# Creating Encrypt/Decrypt Functions using Peter Weinberger's Hash algorithm

Is it possible to decrypt Peter Weinberger's Hash algorithm?

I am attempting to write my own Encrypt Decrypt functions. I understand the concept that a Hash value means you can not or are not supposed to decrypt the hash value but I am thinking that because the algorithm is relatively simple that it maybe possible in this case to decrypt this sort of hash. I've done the simple Encrypt Decrypt that uses simple rotation and now I want to try something more difficult.

So is it possible to decrypt a hash value produced from Peter Weinberger's Hash algorithm?

The following encrypt function is Peter Weinberger's exact Hash algorithm, the decrypt is my own attempt which is not working:

``````int encrypt(char *s)
{
/* Peter Weinberger's */

char *p;
unsigned int h, g;
h = 0;
for(p=s; *p!='\0'; p++){
h = (h<<4) + *p; printf("Step : ");
if (g = h&0xF0000000) {
h ^= g>>24;
h ^= g;
}
}
return h % 211;
}

std::string decrypt(int v)
{
/* Peter Weinberger's */

unsigned int h, g;
h = 0;
v /= 211;
int s = sqrt(v);

/* Not sure what to do here
for(p=s; *p!='\0'; p++){

}
*/

return string(h);
}
``````
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"Is it possible to decrypt [any] Hash algorithm?" - not if you have many less bits after hashing. That's just plain silly... –  Mitch Wheat Jan 12 at 9:45
@MitchWheat I'm not sure if Peter Weinbergers algorithm results in having less bits after hashing? Does it? –  Jake M Jan 12 at 9:52
you start with a string of any length, and return an int. That's 'alot' less bits! –  Mitch Wheat Jan 12 at 9:53
How do you define "decrypt"? Getting back the original input, or getting some input that hashes to the given value? The second is called a first-pre-image, the first is only possible in special cases. –  CodesInChaos Jan 12 at 9:58

Considering the extremely small output size, a brute-force attack is trivial.

1. Generate a string(for example randomly)
2. Hash it
3. If it matches the known value, you found a first pre-image, else go to step 1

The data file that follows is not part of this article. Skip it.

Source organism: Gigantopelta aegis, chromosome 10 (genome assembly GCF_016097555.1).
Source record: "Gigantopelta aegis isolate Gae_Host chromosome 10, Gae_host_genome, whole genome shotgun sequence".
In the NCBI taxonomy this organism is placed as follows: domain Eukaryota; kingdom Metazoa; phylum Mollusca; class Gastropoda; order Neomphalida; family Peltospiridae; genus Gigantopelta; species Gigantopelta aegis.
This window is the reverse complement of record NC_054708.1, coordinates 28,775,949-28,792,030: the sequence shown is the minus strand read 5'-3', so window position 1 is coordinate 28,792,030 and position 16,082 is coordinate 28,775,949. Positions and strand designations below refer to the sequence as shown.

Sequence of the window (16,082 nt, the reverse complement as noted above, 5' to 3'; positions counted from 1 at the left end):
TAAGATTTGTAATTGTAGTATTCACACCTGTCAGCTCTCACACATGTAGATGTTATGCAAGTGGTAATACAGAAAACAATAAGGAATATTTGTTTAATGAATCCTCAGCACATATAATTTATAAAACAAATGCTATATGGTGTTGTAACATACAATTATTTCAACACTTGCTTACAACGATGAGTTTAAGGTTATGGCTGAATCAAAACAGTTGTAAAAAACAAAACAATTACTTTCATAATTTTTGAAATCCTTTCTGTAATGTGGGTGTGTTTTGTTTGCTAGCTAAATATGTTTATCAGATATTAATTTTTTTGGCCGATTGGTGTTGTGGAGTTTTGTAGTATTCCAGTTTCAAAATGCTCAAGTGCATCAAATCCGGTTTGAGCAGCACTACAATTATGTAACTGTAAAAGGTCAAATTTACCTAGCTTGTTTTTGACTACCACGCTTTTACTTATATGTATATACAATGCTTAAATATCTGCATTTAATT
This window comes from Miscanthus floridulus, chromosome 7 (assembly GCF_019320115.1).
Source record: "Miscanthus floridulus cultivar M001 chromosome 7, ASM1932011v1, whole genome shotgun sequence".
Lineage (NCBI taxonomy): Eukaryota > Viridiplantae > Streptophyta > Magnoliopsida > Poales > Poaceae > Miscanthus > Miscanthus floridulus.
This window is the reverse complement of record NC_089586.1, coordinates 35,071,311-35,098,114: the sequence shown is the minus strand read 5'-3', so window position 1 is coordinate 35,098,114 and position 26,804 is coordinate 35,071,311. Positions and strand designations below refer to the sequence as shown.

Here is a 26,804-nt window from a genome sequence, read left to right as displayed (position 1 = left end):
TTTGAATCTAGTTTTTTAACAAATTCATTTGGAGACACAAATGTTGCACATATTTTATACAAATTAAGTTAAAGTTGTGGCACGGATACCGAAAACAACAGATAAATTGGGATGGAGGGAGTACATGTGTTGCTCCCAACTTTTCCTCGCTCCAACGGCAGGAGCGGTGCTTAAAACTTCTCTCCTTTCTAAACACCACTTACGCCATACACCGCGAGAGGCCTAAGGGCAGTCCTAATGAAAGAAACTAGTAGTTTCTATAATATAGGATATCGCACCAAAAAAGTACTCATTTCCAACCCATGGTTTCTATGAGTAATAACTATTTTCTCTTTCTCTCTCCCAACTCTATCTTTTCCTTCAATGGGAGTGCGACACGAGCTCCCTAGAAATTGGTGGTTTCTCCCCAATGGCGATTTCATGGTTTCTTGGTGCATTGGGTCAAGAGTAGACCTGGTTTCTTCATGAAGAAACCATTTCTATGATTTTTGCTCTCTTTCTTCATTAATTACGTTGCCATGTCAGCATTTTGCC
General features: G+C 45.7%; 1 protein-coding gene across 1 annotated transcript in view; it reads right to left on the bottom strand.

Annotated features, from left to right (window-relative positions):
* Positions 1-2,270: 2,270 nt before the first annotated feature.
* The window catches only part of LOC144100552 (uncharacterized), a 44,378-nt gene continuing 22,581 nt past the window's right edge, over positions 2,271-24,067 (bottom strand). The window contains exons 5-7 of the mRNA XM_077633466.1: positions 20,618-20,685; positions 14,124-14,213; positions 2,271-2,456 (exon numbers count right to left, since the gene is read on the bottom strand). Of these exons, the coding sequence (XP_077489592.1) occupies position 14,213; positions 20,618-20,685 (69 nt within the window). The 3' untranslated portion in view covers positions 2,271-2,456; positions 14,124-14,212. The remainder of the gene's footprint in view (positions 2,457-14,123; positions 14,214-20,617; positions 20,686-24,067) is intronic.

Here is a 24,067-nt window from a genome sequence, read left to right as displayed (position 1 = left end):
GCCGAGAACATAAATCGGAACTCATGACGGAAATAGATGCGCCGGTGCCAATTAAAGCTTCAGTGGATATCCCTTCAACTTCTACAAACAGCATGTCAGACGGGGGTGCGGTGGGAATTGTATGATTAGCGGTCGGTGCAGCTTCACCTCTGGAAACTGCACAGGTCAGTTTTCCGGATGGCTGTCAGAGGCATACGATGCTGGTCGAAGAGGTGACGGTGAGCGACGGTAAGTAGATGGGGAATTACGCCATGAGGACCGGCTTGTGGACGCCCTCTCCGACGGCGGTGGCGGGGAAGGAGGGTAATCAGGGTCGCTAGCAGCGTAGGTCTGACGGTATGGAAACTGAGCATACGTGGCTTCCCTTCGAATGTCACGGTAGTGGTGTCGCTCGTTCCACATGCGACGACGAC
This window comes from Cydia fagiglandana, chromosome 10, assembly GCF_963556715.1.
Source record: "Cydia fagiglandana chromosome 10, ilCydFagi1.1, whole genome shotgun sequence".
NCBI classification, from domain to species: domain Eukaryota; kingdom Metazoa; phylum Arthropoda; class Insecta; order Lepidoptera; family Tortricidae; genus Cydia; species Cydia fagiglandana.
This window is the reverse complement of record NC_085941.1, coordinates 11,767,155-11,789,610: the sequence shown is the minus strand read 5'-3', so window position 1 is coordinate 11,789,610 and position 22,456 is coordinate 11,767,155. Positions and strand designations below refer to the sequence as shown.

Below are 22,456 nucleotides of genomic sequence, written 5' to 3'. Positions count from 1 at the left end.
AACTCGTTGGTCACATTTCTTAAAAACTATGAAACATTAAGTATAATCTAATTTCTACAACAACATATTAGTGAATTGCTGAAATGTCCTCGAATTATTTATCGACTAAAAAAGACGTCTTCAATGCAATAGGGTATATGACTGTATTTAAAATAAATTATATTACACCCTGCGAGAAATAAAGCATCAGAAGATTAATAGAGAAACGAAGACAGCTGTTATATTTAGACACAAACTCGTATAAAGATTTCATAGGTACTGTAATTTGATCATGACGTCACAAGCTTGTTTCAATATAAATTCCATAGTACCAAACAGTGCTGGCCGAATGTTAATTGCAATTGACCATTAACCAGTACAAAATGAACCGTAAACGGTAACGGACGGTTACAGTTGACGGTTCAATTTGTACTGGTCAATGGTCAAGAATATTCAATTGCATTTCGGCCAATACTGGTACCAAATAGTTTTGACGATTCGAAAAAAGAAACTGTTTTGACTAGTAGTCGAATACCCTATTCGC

This will take 211 attempts on average to get a string that matches the given hash. It probably won't be the original string, but that's to be expected given the lossy nature of hashing.

For two character inputs this hash becomes `(16*s[0]+s[1])%211` which you can rewrite as `(16*(s[0]-'A')+(s[1]-'A') + 50)%211`

Solving for the string you get:

``````s[0]=(hash+161)/16+'A';
s[1]=(hash+161)%16+'A';
``````

For example for `s == "AB"` you get `hash==51`. Then using above formulas to reverse it:

``````s[0] = 13 +'A' = 'N'
s[1] =  4 +'A' = 'E'
``````

=> `s="NE"` which matches the hash 51, but isn't the original string.

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If I understand the algorithm correctly, for each character it does:

1. Multiply the hash by 16 (move it 4 bits to the left)
2. Add a character of the string
3. If the result has more than 28 bits, remove the upper 4 bits and XOR them somewhere in the hash.

By limiting the string to size 6 (or 7 if the first byte is less than 16), step 3 will never occur. So all that is left, is a simple shift-and-add.

When the string has 6 characters, the final result is this sum (h = higher 4 bits of a character, l = lower 4 bits):

``````pos: bits
0: .hl00000
1: ..hl0000
2: ...hl000
3: ....hl00
4: .....hl0
5: ......hl
----------- +
0*******  Result is 32 bits with upper 4 bits zero
``````

We see that the bits 24-27 are determined by the high 4 bits of the character at position 0, plus a possible carry from the addition in the lower bits. Bits 20-23 are a sum of the lower bits of char 0 and the higher bits of char 1 (plus possible carry).

If the input characters can have all 255 possible values (with the exception of zero), it is not that hard to create a string that generates the hash.

1. Look at the highest 4 bits in the hash. This will be the high part of the character at pos 0.
2. Look at the next 4 bits in the hash. This is the addition of the high part of char 1 and the lower part of char 0.
3. Pick a value for the highest part. E.g. 'highest part is always zero' or 'highest part is always 0100 (upper case letters)'.
4. If the bits in the has are less than the value you picked in step 3, borrow some from the previous bits (If those bits were zero, ripply it through to the next bit group).
5. Now you have the lower part of char 0 and the high part of char 1.
6. Go back to step 2 for the next 4 bits, until you reach the end of the hash
7. Check that there are no characters with value 0 in your string.

Code would be a bit more complex as there are all kind of edge cases (e.g. hash 01000000), and is left as an exercise to the reader ;).

Edit: I totally missed the `h % 211` operation. Which makes it even easier, as CodesInChaos demonstrates.

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